A recent post by Moretben led to a debate about Romantic Music (say, Beethoven to Richard Strauss, give or take). It was instructive that those of a traditional disposition in matters of the Liturgy see Romantic Music as a childish thing to be be put away - except at those moments when we feel a need to luxuriate in self-indulgent emotion. (I both paraphrase and cariacature.)
I used to like everything: I saw Black Sabbath and Deep Purple live in separate concerts within a couple of months of each other; I used to listen to Radio One; I used to go to folk clubs; I used to go to see the Halle Orchestra live; I used to sing Victorian parlour ballads to my Grandmother; I used to know lots of old music hall songs. I used to think that eclectism was a sign of maturity. "But when I became a man I put away the things of a child." (1 Cor 13)
Pop went first, and rock soon after. (Read the Pope's put down of both forms of music in "The Spirit of the Liturgy", by the way.) "Old songs" were enjoyable enough, but mainly entertained people born at the end of the nineteenth century: my grandparents' generation; and while it was nice to entertain them, I couldn't imagine singing "Believe me if all those endearing young charms" to somebody I loved while meaning it. They're lovely as a piece of nostalgia, but don't really say anything else to me now.
Folk music lasted longer until the realisation that even with really good folk music it only says what it has to say once, no matter with what force it says it. I can still feel an echo of that force when I listen to, say, the Chieftains, now; but it's an echo. (And I will run a mile to avoid the "come-all-ye" that I would have once run a mile to join in with.)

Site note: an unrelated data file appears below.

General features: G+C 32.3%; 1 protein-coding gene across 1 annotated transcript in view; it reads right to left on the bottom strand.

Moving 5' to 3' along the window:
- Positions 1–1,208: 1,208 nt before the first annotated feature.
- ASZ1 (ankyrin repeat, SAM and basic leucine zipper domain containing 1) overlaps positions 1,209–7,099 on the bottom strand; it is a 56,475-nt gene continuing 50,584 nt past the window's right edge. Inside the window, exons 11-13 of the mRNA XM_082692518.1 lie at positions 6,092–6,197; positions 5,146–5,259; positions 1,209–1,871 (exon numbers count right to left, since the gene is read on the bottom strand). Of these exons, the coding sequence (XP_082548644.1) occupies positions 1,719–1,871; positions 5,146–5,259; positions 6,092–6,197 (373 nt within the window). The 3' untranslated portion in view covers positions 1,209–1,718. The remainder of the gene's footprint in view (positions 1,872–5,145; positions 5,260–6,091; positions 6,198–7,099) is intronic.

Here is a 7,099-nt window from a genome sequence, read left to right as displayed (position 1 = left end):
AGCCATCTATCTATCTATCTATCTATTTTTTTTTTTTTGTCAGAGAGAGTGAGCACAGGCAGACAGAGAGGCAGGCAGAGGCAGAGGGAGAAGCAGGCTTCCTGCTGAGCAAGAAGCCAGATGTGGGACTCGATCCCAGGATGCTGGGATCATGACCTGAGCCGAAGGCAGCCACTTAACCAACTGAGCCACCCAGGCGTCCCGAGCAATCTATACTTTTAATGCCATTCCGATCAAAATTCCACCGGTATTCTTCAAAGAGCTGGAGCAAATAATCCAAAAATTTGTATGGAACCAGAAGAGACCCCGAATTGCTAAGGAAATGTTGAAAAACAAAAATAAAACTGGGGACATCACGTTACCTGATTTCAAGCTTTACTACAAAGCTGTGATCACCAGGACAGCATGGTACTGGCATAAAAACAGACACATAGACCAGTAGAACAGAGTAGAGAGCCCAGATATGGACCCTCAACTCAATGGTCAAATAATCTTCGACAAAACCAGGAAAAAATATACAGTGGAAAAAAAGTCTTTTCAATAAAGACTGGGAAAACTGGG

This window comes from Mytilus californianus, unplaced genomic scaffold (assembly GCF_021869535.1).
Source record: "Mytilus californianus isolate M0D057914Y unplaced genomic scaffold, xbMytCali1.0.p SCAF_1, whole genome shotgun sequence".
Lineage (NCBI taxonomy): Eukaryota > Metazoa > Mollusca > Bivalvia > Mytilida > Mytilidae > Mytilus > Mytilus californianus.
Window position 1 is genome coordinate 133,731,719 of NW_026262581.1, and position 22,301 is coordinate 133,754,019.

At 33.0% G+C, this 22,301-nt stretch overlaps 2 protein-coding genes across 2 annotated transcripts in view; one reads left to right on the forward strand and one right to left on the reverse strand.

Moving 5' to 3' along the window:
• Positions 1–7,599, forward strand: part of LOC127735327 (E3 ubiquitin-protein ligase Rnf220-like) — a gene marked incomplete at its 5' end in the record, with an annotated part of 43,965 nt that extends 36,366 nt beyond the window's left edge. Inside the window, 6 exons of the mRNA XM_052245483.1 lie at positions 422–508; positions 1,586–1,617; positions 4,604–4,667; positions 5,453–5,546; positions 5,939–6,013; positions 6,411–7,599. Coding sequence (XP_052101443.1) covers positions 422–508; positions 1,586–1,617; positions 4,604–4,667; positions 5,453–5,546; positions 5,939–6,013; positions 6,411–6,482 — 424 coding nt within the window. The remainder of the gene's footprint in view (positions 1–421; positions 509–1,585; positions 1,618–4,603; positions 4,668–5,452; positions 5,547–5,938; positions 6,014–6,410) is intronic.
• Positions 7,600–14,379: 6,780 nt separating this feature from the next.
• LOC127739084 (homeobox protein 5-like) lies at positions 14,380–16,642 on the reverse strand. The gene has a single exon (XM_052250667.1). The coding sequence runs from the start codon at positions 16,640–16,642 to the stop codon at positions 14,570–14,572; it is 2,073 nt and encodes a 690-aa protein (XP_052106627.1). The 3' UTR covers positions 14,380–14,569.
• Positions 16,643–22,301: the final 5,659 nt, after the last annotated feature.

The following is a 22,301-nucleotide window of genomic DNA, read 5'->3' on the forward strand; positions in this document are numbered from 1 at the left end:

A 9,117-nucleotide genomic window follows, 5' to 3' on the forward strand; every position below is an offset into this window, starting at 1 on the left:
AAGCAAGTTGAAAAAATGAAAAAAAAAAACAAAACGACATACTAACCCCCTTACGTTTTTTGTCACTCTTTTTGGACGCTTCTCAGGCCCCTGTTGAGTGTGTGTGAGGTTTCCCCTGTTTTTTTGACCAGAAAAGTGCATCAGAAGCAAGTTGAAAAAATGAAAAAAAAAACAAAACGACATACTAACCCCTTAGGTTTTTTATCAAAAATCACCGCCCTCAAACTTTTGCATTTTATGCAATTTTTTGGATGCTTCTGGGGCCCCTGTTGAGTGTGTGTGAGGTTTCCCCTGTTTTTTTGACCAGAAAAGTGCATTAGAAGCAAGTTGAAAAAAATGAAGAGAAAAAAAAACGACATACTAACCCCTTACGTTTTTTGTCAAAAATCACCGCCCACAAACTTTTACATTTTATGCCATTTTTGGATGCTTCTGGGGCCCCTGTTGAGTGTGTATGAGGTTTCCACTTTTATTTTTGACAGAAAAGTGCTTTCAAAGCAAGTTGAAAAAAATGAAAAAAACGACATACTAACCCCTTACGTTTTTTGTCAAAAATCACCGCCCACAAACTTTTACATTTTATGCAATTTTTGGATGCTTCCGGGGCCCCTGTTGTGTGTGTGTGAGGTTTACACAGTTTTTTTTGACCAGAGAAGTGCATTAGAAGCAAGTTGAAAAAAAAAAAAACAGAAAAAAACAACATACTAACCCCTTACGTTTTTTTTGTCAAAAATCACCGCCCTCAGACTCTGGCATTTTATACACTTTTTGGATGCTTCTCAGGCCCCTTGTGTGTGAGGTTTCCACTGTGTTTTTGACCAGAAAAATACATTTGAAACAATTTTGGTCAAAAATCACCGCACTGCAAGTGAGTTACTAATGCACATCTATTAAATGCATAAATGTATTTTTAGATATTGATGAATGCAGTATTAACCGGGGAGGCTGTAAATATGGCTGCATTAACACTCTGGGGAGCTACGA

So, I was left with classical music - a universe in itself. I have some formal musical training and could spot the meretricious a mile off from an early age. But the developing taste gradually constricted, and even in the ocean of classical music, great swathes closed themselves off. Opera, once a passion, has retreated, leaving in its wake a litter of CDs which I will probably never listen to again: the voice is an instrument, not a protagonist. Modern classical music was fine to annoy parents with when I was seventeen, but my father's asking whether another cat had been thrown into the cellar sounds more like percipient criticsm to me today than the expression of philistinism that I liked to think it was then. The Baroque was wonderful until I realised that there were about ten tunes that mattered, each played in about four ways. And the seas continued to retreat, to the extent that there was no longer an ocean, but a few deep lakes.
I'm left with a few things, but the waters are no longer retreating. The sixteenth and seventeenth centuries ring truest; chant, of course, and not just Gregorian, but Ambrosian or Mozarabic; almost anything Orthodox; and some things I've rescued from the general retreat: late Beethoven; Bruckner; Sibelius; bits of Vaughan Williams; bits of lots and lots of things, really, but with little consistency, other their striking the same chord inside me that Tallis and Byrd strike all the time.
Music as a pleasant noise is fine: it surrounds me from when I wake to when I sleep; it's good to hear. But there is much less music to listen to and concentrate on nowadays, yet I find myself penetrating deeper and deeper into it.